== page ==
Instacart is cutting pay rates for many of the drivers who work for the on-demand startup. According to the Wall Street Journal on Friday, the San Francisco-based grocery delivery service is slashing wages for drivers in its hometown by as much as 63%.
The pay rate reductions come amid layoffs, lowered valuations, and other cost-cutting measures at many technology upstarts, highlighting the darkening cloud over many of Silicon Valley’s billion-dollar startups, often referred to as "unicorns."
Instacart, which has drawn funding from Andreessen Horowitz and Sequoia Capital, lets customers order groceries online from stores such as Whole Foods, Safeway, Target, PetCo, and Costco. Instacart's contract employees do the shopping, and then drivers deliver the items to the client’s door within a matter of hours.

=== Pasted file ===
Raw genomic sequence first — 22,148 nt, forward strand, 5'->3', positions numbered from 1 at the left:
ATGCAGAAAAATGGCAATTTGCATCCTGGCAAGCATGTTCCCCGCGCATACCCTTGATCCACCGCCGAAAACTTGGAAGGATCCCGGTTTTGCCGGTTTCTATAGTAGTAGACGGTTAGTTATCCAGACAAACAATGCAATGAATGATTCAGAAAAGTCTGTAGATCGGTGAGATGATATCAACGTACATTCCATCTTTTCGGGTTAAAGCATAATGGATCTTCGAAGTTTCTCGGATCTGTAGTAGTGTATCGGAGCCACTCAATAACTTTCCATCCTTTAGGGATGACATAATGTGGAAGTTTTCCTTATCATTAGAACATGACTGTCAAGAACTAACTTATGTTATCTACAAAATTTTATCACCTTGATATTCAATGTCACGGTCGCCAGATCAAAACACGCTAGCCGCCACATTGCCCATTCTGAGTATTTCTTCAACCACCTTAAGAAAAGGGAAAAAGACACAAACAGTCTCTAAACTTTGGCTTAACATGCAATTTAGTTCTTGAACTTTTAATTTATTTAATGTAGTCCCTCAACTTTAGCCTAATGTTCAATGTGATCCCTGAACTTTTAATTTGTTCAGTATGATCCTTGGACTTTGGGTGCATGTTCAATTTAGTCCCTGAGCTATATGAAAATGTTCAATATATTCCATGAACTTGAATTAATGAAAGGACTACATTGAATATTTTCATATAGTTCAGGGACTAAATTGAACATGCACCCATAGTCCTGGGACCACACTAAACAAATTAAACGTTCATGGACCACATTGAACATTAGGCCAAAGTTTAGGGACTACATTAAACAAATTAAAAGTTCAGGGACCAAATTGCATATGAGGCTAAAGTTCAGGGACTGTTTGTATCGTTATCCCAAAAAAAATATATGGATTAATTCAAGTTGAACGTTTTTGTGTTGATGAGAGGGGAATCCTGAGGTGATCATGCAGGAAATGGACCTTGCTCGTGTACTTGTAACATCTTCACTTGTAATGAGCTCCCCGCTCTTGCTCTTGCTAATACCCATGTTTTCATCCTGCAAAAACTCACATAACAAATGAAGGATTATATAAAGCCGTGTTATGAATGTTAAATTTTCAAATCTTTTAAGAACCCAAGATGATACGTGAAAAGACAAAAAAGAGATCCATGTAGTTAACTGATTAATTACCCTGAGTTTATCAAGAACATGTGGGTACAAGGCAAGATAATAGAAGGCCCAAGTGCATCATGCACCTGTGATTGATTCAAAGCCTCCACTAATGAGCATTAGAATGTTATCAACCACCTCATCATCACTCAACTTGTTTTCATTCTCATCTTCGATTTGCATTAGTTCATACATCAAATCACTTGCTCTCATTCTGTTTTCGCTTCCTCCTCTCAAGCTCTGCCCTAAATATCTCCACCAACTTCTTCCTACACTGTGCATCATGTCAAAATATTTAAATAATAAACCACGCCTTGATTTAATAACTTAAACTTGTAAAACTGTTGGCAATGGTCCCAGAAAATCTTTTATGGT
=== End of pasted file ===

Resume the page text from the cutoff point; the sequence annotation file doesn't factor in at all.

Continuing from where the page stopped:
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According to the report, Instacart's wage cuts will be affecting drivers and shoppers across a number of its markets, including Los Angeles. With the new rates, some workers are estimated to have to triple the number of deliveries they make to earn the same amount as they previously did. The company is also dialing back the commission it pays shoppers per item in stores by 50% to just 25 cents a pop.
This isn't the first time that Instacart has tweaked its business within the past few months. In December, the company raised its fees for customers, charging $5.99 per delivery, up from $3.99. The company also laid off a number of recruiters in 2015.